Taschen’s Godfather Family Album is selling on Amazon for $686 bucks and change. That’s a lot of money for a book. Selections from photographer Steve Schapiro’s archives of the Godfather shoot, an insider’s view of the making of the legendary trilogy, limited to 1,000 copies, all signed by Schapiro, etc. I’ll go $200, $250 — no higher.
Heading into town to catch a private screening of Gran Torino (finally! last one to see it in my realm!), and then attend a swanky dinner party for Matteo Garrone‘s Gamorrah followed by a big soiree for John Patrick Shanley ‘s Doubt at the Metropolitan Club.
Nothing But The Truth‘s “most striking performance comes from Vera Farmiga, who plays [a] C.I.A. operative called Erica Van Doren,” according to a 12.7 article by N.Y. Times contributor Adam Liptak.
Vera Farmiga (l.), Kate Beckinsale (r.) in Rod Lurie‘s Nothing But The Truth.
“In one scene Van Doren, suspected of leaking her own identity, is given a lie detector test.” So director Rod Lurie, looking to help Farmiga get into the experience, says, ‘We brought in a real polygraphist to polygraph her. [So] he actually connects her up to the machine and asks her, ‘Is your name Erica Van Doren?’ and so on.”
“Lurie thought that would be good for verisimilitude,” Liptak writes. “But it turned out the machine had something to say about the power of Ms. Farmiga’s acting. The polygraph operator, Mr. Lurie recalled, pulled him aside afterward and said, ‘You’re not going to believe this — the machine says she’s telling the truth.'”
“I’ve been thinking a lot lately about Tom Brokaw‘s book The Greatest Generation, that classic about our parents and their incredible sacrifices during World War II,” N.Y. Times columnist Thomas Friedman writes in today’s edition. “What I’ve been thinking about actually is this: What book will our kids write about us? The Greediest Generation? The Complacent Generation? Or maybe: The Subprime Generation: How My Parents Bailed Themselves Out for Their Excesses by Charging It All on My Visa Card?
“In sum, our kids will remember the Obama stimulus as either the burden of their lifetime or the investment of their lifetime. Let’s hope it’s the latter. I like that book title much better.” — from a 12.7 column called “The Real Generation X.”
Spoiler Whiners Beware: Just to be fair about things, N.Y. Post critic Kyle Smith is calling Seven Pounds the third-best movie of ’08, or at least his choice for same. This Gabrielle Muccino-Will Smith film, he says, is “simple but perfect, so classically structured that, except for the modern technology in it, it’s like a redemption fable handed down from the ancients.”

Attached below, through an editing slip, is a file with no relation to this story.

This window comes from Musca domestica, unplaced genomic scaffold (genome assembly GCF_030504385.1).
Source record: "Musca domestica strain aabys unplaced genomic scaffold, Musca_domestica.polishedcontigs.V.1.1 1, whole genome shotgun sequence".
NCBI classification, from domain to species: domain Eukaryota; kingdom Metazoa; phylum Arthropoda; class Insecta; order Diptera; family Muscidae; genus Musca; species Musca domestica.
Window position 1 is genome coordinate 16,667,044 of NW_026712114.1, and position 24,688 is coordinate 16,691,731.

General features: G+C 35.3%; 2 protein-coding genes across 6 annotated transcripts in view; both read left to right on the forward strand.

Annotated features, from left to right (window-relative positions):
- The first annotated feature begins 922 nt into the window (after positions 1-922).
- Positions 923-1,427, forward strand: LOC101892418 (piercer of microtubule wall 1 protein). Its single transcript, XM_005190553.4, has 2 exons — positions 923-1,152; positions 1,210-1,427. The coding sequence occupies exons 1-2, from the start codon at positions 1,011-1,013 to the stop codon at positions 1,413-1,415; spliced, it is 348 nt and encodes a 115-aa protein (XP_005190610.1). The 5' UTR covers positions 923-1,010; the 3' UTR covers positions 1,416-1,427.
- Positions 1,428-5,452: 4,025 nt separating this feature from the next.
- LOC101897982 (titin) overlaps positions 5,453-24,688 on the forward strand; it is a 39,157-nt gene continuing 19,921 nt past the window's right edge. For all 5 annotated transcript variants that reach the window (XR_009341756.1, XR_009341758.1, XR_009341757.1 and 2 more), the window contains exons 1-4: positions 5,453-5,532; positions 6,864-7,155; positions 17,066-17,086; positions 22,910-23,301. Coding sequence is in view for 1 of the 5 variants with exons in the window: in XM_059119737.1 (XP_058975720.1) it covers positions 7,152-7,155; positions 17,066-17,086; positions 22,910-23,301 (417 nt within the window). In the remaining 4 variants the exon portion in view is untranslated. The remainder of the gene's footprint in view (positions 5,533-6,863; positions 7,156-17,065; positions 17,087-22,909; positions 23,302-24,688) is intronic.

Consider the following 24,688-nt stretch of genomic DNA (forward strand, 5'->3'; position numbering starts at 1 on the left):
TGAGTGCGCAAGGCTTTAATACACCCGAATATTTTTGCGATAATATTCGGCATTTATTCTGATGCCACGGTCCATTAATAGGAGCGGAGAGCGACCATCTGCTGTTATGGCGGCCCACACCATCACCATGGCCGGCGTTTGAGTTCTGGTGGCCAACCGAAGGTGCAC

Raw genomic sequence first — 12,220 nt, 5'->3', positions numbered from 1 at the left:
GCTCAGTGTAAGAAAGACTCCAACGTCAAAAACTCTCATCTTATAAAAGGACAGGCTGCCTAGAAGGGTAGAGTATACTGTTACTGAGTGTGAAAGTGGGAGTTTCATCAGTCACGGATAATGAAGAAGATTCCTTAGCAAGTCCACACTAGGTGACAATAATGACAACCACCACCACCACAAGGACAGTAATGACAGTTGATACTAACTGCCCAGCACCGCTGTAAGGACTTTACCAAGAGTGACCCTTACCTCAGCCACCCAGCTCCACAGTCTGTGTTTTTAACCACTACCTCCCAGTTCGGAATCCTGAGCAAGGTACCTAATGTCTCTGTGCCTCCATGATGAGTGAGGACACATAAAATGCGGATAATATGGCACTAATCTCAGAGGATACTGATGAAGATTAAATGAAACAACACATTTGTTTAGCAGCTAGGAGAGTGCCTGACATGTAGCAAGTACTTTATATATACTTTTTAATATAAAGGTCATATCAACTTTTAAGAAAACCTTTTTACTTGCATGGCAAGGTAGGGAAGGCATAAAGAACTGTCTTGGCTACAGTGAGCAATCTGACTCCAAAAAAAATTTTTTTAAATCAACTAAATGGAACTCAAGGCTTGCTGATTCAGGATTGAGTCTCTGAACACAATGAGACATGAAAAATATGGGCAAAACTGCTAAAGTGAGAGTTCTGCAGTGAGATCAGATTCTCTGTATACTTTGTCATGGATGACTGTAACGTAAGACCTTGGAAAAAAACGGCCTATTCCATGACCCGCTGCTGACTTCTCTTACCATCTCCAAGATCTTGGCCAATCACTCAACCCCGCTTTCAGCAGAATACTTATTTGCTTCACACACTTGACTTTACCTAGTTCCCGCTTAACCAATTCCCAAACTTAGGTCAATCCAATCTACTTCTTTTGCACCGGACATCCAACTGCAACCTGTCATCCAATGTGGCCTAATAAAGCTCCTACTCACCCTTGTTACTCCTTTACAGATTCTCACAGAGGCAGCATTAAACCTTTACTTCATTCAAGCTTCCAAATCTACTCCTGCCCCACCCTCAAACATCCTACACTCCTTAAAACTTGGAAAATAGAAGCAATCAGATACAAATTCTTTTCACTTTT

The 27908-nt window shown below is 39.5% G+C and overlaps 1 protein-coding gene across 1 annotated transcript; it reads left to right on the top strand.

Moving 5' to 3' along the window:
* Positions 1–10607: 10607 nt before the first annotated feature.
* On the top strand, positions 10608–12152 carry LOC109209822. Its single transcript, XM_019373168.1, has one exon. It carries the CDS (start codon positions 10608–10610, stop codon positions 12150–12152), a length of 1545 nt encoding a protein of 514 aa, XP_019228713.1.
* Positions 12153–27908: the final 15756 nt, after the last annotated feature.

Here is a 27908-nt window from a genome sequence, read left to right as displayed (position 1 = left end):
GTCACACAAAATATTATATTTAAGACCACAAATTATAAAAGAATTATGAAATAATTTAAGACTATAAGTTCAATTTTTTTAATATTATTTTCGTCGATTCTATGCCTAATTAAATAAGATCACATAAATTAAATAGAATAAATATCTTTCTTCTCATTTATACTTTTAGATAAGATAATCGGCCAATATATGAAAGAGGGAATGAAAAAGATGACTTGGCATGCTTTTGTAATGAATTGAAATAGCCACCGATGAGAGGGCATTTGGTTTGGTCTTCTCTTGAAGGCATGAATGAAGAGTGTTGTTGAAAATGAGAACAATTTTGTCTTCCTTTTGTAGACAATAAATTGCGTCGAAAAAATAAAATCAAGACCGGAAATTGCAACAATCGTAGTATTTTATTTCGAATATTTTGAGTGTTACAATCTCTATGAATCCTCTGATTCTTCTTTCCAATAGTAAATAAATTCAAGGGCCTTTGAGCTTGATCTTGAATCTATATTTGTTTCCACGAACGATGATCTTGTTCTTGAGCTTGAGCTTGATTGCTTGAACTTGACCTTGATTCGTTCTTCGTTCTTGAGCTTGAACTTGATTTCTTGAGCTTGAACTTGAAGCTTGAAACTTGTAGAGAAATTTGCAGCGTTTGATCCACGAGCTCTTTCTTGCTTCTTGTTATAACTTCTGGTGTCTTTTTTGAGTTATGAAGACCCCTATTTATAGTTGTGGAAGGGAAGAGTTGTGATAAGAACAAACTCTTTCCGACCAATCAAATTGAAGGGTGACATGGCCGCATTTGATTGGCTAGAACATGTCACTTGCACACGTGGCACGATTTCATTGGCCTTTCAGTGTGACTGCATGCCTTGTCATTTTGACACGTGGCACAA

Smith’s critical colleague Lou Lumenick, already concerned with Smith’s growing grandiosity, feels differently. He says — HERE IT COMES, SPOILER-AVERSE! — that Seven Pounds (Columbia, 12.19) “should be more accurately titled Seven Hundred Pounds of Schmaltz…it’s like Pay It Forward with organ transplants” with Smith portraying “a suicidal savior.”
Uh-oh….I can already hear and feel the reader rage. We work very hard at keeping our heads in the sand, the spoiler whiners are saying, and since we believe that story and subject matter are 90% if not 95% of the game and that how the film is made — the undercurrents, the things that are not said but felt, the tone and pace of it, the emphasis choices, the performances, the music, the editing style, etc. — is strictly an esoteric toss-up that no one can finally gauge the quality of one way or the other, we believe it is out right and our duty to hunt down Lumenick on the streets of New York and let him feel our wrath first-hand.
HE’s Absolute Best Films of 2008 sans distinctions — i.e., features, docs and animated considered equally, numbering 16 for now. Absolute Best, Richest, Most Resonant and Rib-Sticking: Steven Soderbergh‘s Che (and fair warning to anyone planning to perversely name this film as one the year’s worst — i.e., this is an aesthetically untenable viewpoint, and you will be called out on this). First-Runner-up: James Marsh ‘s Man on Wire. Second Runner-up: Sam Mendes‘ Revolutionary Road.
Remaining Best of the Year (numbering 13, and in this order): Tom McCarthy ‘s The Visitor (Overture Films), Andrew Stanton‘s WALL*E; John Patrick Shanley‘s Doubt (Miramax); Nuri Bilge Ceylon‘s Three Monkeys (seen in Cannes), Danny Boyle‘s Slumdog Millionaire (Fox Searchlight); Rod Lurie‘s Nothing But The Truth (Yari); Chris Nolan‘s The Dark Knight, Gonzalo Arijon‘s Stranded: I’ve Come From A Plane That Crashed on the Mountains (Zeitgeist), Gus Van Sant‘s Milk (Focus Features); David Fincher‘s The Curious Case of Benjamin Button (Paramount/Warner Bros.); Ron Howard‘s Frost/Nixon (Universal); Darren Aronofsky‘s The Wrestler (Fox Searchlight), and Oliver Stone‘s W. (Lionsgate).
I’ll be seeing Clint Eastwood‘s Gran Torino (Warner Bros.) later today so I may slip that one in, depending. I haven’t seen Seven Pounds, so this too is a wait-and-see thing. Nor have I seen Ari Folman‘s Waltz With Bashir…my bad. And I haven’t seen Cadillac Records, either, though not for lack of trying.
A feast of interesting, beautiful, only-in-New-York faces in the grip of intensely focused expressions and dynamic hair styles, surrounded and complemented by intriguing wall art (cowboy Chet Baker, etc.) at the painfully expensive, overlit Cipriani on West Broadway, between Spring and Broome — Saturday, 12.7, 11:20 pm
If your hair is serious, committed and unequivocal, it can be (and probably will be) deduced that you the wearer are serious, committed and unequivocal.